On Wednesday, a friend and I met for coffee. In our time set aside for each other, I ask about her discoveries on a recent weekend getaway, she asks how I am doing with my list. We take turns listening and talking. We open our calendars and set aside more time, an evening to enjoy dinner together with our husbands.
Our coffee time runs over our allotted time. We depart 30 minutes later than planned. We are worth every minute. Our friendship is one of transparency, admiration and respect. We share our pain. We encourage each other through adversity and celebrate God's gifts. We embrace a willingness to grow and change.
Yet, as I tussled in my summer cave
- my exhausted humanity fondling the idea of pushing people off the ledge - my friend comforted me with prayer.
She came without unsolicited solutions. With open hands, she simply and quietly held onto our friendship.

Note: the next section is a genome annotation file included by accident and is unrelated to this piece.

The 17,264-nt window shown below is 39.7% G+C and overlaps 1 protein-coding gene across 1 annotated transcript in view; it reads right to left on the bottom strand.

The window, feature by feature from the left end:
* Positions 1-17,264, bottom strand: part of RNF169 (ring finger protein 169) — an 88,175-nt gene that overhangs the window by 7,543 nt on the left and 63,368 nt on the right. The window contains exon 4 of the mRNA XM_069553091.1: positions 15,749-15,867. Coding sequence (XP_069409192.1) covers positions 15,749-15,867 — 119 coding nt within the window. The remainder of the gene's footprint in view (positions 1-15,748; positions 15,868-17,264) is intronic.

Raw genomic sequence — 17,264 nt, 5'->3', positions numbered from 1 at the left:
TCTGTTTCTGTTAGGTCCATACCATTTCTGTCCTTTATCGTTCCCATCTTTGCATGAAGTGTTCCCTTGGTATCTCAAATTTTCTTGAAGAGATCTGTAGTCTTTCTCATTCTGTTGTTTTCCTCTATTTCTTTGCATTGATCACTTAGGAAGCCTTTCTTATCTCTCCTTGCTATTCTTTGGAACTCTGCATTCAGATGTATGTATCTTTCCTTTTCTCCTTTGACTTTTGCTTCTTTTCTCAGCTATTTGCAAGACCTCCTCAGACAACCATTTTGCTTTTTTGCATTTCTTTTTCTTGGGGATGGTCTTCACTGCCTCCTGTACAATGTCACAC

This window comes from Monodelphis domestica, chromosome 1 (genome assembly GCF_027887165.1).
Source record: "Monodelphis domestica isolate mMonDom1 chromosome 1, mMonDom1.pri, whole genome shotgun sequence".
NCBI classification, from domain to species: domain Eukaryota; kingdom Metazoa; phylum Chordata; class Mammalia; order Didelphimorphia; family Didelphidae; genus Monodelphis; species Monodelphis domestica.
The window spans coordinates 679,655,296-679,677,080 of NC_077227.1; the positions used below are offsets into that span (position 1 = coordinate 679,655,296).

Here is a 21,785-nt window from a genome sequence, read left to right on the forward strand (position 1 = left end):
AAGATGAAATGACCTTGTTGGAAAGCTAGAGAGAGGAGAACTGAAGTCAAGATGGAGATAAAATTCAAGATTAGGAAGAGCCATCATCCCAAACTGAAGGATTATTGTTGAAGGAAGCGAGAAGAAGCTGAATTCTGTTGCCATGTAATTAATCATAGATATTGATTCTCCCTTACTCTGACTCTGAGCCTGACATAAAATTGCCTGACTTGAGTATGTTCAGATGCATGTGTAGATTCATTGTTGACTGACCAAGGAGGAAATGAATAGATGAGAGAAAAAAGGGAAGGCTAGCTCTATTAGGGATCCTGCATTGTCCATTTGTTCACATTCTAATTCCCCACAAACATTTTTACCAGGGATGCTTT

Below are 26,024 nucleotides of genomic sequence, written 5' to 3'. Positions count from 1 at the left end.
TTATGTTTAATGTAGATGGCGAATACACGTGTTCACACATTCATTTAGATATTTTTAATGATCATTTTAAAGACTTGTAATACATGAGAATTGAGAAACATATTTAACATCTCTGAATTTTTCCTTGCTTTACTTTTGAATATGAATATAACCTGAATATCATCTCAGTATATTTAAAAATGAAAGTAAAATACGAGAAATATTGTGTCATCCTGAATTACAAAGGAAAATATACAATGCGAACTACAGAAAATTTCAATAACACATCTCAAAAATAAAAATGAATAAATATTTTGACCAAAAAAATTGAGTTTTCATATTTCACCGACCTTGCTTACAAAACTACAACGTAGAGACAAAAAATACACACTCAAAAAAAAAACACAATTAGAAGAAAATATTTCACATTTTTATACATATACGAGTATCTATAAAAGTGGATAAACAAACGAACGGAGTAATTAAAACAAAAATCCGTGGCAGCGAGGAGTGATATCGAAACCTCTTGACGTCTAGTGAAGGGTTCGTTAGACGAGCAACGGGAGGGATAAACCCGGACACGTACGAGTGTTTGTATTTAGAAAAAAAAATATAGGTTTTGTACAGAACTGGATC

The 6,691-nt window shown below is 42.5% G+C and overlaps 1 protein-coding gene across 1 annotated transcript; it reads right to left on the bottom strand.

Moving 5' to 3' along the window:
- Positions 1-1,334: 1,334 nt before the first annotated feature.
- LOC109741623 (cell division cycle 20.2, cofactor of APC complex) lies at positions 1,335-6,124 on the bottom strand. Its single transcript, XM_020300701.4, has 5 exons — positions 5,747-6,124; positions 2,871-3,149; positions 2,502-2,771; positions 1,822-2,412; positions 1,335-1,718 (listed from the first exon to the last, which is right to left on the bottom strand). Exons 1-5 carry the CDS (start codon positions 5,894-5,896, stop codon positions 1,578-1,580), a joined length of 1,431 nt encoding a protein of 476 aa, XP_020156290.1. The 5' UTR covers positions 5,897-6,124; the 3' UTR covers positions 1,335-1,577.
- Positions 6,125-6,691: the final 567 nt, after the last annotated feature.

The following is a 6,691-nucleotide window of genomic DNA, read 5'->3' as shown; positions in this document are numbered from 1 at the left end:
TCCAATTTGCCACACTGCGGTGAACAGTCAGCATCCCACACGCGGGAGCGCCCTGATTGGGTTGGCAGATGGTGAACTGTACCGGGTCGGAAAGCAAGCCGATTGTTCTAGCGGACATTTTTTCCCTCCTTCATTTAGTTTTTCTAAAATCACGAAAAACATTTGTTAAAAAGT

Others demanded more of me, begging to be pushed off the ledge.
And the pushing felt narcissistic.
To whom are you closest in an emotional sense? Personally and professionally? Could you articulate what is most important to them in their life? - Allan Josephson, M.D., Narcissism Qideas.com
In response to the question above:
A list of 7 names comes quickly, the people with whom there is connection. I pencil a quick articulation for each, their actions speaking louder than my words, lives often vastly different yet delicately harmonious with mine. We share a willingness to grow
and change. The list of 7 names is surrounded by the white space
of the ample page. I briefly examine the need for more names,
the 3 that come to mind are people for whom I cannot pencil a
quick articulation. - Rw
I did not emerge from my summer cave with malice, pushing people off the ledge. Eroded by the winds of life, the rock of friendship softened. We were unwilling to grow and change. The fragile harmony once found within friendship slips away like sand.